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Who is Dick Johnson?

Everybody in the soaring world knows the name, Richard H. (Dick) Johnson. However, many visitors to this web site may not know the name nor his reputation, achievements or qualifications for performing flight test evaluations. The following is presented to introduce Dick Johnson to you:

Beginnings
Dick is a lifelong pilot who first trained and soloed in a Northrup primary glider during 1938 at age 15. He's not sure that his mother knew what he was doing! Dick received a private glider license in 1940, and a commercial glider license in 1941. He was a civilian flight instructor for the Army Air Corps Basic Glider Training School at 29 Palms, CA for 14 months at the beginning of WWII. Two 6-hour shifts were flown each day, and two additional 6-hour shifts were flown each night, 7 days per week. Dick received a commercial airplane pilot license during 1942, and was a copilot with Pan American Pacific Division for 5 years.

Education
Dick returned to engineering schooling in 1947, and received a BS in Aero Engineering from Mississippi State University in 1952, and an MS in Aero Engineering from Stanford University in 1953.

Professional Career
Dick has worked as an aerodynamicist in the aircraft and missile industry for 42 years, and is still employed by Raytheon on a part time basis. While working at Texas Instruments, Dick was instrumental in developing laser guidance systems for missles and bombs. This is reported in TI demonstrates laser guidance system for bombs as follows:

"Dick Johnson, regarded as one of the country’s premier aeronautical engineers, returned from an international soaring competition in Yugoslavia and began retooling the proposal Word and Penisten had developed. While evaluating various ideas on an analog computer, he began defining ways for TI to place a guidance system on a missile with fins. Johnson, along with engineer Ron Hirsch, devised a unique floating head, a so-called “birdie head,” to house the seeker. Their approach enabled the bomb to stay fixed on the laser-designated spot without the use of stabilization gyros or input from the launch craft. The birdie head directed the bomb precisely toward its target."

"The seeker was simple. It was low cost. And it gave TI the potential of providing the Air Force with test hardware in a mere 60 days after receiving the $99,000 study contract."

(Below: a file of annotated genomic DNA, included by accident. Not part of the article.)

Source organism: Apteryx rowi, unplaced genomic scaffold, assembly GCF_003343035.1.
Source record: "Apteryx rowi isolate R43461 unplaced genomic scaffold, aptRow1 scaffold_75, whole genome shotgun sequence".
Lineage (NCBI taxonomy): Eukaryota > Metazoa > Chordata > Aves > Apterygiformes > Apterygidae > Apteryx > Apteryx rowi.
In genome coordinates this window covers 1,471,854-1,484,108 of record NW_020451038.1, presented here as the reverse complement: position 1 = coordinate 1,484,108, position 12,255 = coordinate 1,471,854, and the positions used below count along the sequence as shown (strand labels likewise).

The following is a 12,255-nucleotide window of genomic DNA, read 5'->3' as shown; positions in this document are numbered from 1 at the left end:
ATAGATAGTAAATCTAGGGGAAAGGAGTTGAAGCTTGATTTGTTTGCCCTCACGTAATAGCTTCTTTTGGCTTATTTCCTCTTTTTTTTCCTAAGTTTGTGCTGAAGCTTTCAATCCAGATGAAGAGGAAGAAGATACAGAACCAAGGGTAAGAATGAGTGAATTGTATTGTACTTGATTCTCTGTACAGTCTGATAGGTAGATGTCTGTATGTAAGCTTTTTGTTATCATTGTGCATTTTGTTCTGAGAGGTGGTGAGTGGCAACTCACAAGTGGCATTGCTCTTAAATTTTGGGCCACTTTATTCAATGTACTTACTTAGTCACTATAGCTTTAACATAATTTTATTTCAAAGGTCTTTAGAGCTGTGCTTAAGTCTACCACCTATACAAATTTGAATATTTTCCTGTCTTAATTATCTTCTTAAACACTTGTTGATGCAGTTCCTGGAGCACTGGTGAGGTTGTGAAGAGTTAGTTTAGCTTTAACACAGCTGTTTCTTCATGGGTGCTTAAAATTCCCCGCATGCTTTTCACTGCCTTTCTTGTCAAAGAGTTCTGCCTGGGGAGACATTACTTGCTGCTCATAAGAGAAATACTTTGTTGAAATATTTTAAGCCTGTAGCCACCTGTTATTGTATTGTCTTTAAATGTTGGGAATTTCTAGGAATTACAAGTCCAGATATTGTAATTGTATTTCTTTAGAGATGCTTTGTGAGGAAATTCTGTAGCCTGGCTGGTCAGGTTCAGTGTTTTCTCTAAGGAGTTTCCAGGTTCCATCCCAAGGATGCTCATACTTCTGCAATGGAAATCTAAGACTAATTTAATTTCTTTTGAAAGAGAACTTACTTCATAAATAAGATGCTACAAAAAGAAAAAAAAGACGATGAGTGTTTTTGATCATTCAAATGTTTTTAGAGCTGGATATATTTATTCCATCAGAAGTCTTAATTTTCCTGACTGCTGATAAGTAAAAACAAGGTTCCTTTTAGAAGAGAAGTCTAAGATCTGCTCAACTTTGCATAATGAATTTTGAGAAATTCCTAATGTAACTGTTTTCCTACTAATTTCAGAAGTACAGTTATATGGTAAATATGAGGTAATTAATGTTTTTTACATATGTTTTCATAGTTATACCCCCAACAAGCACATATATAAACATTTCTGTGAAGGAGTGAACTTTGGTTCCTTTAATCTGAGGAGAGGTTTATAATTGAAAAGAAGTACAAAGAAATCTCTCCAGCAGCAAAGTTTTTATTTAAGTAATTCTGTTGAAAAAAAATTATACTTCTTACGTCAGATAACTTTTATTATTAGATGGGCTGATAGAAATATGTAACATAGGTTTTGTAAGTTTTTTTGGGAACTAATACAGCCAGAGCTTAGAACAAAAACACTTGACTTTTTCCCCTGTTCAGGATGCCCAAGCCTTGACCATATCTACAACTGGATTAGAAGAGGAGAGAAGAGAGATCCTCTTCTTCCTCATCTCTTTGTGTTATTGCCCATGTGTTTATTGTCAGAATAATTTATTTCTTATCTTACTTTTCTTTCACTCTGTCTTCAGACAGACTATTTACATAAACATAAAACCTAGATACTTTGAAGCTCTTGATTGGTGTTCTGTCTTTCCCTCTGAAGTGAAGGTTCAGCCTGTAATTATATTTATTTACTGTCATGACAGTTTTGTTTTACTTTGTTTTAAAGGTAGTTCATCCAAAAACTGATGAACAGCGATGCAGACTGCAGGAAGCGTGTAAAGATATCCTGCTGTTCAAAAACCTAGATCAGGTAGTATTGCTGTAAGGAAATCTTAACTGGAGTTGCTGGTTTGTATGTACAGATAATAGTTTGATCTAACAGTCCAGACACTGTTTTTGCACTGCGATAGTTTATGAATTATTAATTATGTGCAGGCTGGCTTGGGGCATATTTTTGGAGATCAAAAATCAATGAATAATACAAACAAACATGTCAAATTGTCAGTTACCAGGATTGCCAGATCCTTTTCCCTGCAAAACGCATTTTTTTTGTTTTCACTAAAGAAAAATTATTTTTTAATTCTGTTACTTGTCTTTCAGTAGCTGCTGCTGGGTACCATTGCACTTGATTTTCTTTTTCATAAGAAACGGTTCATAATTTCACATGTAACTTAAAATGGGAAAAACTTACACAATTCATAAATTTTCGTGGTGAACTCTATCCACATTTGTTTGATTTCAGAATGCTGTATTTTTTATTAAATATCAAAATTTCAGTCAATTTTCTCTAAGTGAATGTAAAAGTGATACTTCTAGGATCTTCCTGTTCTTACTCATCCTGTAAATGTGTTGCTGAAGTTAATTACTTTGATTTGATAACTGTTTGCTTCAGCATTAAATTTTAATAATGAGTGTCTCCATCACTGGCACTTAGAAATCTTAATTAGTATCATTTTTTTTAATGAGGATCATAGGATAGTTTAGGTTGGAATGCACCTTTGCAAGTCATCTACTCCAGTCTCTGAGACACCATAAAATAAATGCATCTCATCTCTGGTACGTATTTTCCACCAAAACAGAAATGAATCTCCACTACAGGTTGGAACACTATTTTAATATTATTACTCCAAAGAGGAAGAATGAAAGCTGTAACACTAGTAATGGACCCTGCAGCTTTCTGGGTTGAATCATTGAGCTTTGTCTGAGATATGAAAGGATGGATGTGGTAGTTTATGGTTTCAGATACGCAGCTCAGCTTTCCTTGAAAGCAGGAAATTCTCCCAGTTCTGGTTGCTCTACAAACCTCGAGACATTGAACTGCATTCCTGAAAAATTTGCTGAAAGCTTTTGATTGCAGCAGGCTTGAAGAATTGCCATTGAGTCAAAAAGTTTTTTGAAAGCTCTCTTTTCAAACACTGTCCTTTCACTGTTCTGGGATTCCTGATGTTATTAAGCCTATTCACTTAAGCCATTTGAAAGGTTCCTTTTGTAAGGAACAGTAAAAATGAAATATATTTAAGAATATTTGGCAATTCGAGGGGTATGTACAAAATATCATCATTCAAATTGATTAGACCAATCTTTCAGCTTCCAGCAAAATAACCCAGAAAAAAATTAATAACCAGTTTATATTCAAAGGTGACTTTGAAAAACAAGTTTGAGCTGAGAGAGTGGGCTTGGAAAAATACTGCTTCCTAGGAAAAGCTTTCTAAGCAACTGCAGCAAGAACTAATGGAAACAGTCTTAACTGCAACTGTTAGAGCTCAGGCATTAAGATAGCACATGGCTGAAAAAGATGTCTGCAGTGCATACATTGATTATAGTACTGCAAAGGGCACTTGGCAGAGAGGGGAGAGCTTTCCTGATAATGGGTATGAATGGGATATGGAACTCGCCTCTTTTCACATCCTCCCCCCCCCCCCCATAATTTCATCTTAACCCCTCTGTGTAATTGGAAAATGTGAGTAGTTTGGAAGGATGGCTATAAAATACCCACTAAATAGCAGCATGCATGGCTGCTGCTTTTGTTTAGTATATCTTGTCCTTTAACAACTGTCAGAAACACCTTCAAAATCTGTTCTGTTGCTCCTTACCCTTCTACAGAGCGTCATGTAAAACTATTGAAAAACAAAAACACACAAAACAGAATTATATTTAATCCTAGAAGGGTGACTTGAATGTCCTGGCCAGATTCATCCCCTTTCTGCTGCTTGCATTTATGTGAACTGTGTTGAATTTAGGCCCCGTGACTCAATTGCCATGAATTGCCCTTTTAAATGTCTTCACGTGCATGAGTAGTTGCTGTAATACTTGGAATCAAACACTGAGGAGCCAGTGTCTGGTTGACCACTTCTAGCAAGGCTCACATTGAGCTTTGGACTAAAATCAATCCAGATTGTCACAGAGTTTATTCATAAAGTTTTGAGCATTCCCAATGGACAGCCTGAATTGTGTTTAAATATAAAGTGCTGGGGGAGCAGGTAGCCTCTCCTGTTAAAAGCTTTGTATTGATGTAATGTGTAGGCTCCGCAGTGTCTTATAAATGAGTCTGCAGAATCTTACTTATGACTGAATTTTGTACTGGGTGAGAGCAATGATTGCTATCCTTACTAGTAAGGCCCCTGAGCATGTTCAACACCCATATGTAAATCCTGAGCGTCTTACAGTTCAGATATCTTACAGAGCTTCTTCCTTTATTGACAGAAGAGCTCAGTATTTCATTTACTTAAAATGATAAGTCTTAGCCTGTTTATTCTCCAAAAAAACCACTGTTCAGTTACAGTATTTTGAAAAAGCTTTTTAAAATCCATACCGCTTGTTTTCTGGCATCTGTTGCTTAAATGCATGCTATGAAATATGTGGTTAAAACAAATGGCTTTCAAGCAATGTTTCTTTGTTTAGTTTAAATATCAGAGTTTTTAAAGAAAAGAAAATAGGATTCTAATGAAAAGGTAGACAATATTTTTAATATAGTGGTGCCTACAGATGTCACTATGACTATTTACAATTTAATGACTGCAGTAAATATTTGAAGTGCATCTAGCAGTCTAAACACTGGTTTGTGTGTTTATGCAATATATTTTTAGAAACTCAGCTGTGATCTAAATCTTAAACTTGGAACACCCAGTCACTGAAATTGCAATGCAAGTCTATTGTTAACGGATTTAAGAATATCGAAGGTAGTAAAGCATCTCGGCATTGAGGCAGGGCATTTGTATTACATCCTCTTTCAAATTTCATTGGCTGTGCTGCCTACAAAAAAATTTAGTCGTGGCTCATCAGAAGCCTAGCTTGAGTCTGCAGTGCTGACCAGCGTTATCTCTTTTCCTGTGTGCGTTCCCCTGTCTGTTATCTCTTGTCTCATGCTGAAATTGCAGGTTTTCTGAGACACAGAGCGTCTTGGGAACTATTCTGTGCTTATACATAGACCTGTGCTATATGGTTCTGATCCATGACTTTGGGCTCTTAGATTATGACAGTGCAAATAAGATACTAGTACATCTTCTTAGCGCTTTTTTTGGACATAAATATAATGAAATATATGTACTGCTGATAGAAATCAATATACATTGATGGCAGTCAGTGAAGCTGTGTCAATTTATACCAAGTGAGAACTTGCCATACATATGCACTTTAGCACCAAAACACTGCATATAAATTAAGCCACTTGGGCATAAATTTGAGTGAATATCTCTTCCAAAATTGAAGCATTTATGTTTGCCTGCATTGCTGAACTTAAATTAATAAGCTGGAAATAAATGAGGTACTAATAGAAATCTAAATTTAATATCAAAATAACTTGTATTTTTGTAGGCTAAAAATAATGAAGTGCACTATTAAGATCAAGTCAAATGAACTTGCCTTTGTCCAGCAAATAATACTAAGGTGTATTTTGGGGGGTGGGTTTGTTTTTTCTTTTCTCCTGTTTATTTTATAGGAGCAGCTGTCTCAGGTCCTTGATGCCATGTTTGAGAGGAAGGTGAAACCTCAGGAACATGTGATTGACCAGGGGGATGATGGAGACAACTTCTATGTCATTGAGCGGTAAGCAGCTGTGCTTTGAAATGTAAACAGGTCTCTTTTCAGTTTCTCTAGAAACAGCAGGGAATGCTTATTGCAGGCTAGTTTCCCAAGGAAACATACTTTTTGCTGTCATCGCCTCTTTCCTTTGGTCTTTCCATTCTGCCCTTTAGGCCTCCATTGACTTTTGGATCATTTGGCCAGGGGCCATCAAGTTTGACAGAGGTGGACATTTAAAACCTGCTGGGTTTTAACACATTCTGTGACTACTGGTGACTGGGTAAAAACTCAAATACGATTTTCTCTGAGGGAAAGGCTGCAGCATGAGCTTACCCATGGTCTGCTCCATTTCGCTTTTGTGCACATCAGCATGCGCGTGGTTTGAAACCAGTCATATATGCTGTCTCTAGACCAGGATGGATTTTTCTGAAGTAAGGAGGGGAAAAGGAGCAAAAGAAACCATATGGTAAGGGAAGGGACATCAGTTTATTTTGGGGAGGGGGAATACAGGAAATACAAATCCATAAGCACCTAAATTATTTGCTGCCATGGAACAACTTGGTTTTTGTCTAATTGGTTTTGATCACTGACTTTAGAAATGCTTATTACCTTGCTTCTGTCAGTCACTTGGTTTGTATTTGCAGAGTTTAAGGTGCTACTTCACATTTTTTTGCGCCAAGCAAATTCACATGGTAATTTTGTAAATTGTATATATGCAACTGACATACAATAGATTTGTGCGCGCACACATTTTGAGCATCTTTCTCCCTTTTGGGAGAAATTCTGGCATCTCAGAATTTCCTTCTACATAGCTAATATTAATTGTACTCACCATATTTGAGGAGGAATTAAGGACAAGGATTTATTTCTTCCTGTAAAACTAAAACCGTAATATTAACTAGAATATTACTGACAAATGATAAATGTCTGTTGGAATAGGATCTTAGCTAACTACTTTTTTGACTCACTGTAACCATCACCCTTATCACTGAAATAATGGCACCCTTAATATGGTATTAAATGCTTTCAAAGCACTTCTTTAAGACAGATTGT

"Because of the tight, 60-day deadline, however, Johnson did not have time to conduct full up-wind tunnel modeling, so he improvised, using his own lathe to machine a one-sixteenth-inch scale model of the precision-guided bombs. He then dropped them in a swimming pool to establish critical centers of pressure."

Soaring
Dick has competed in many National Gliding Contests since 1940. He won the US Nationals 11 times; first in 1950 and last in 1985. He also set a world gliding distance record in 1951 with a flight from Odessa, TX to Salina, KA (535 miles), a record that held for 12 years.

Glider Performance
Dick learned glider performance testing techniques under Dr. August Raspet while attending Mississippi State University. He has published more than 100 sailplane flight-testing related articles, mostly in Soaring Magazine, concerning flight performance measurements and handling qualities of modern sailplanes. Dick's performance data are cited in books on sailplane design; e.g., Sailplanes 1965-2000 by Martin Simons.

Footnote
On July 23, 2008 Dick Johnson, age 85, passed from this life while flying his Ventus glider at Midlothain, Texas. He launched at noon to check soaring conditions before launch operations were to begin for a contest at the Texas Soaring Association field. Shortly after releasing from the tow plane, radio communications with Dick ceased and his glider was seen descending into trees a few miles southeast of the field. Dick was found deceased upon arrival of the search team. It was a sad day for the Soaring world and all who knew Dick. He had a profound influence for good on the lives of many people.

Soaring Society of America Memorial Page

Jim Hendrix
Oxford Aero Equipment



Read about Johnson's Silver C Flight at the
1940 National Contest




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